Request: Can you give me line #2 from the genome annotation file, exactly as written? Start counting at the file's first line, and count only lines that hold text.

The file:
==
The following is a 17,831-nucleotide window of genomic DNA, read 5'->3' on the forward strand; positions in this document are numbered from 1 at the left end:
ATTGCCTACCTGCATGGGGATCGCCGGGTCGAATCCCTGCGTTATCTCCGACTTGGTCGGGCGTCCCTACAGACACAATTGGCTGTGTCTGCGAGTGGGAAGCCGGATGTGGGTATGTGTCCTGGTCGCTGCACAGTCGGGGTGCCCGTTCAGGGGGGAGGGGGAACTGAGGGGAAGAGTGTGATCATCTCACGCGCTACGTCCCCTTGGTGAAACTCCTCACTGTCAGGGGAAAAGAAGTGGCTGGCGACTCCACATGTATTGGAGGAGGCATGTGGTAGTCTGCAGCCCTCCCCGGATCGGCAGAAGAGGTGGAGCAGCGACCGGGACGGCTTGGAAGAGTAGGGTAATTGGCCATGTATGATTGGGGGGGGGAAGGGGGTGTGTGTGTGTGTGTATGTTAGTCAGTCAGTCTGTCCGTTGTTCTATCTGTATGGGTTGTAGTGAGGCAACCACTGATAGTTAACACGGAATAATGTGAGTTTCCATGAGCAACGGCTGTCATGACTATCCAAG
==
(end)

ATTGCCTACCTGCATGGGGATCGCCGGGTCGAATCCCTGCGTTATCTCCGACTTGGTCGGGCGTCCCTACAGACACAATTGGCTGTGTCTGCGAGTGGGAAGCCGGATGTGGGTATGTGTCCTGGTCGCTGCACAGTCGGGGTGCCCGTTCAGGGGGGAGGGGGAACTGAGGGGAAGAGTGTGATCATCTCACGCGCTACGTCCCCTTGGTGAAACTCCTCACTGTCAGGGGAAAAGAAGTGGCTGGCGACTCCACATGTATTGGAGGAGGCATGTGGTAGTCTGCAGCCCTCCCCGGATCGGCAGAAGAGGTGGAGCAGCGACCGGGACGGCTTGGAAGAGTAGGGTAATTGGCCATGTATGATTGGGGGGGGGAAGGGGGTGTGTGTGTGTGTGTATGTTAGTCAGTCAGTCTGTCCGTTGTTCTATCTGTATGGGTTGTAGTGAGGCAACCACTGATAGTTAACACGGAATAATGTGAGTTTCCATGAGCAACGGCTGTCATGACTATCCAAG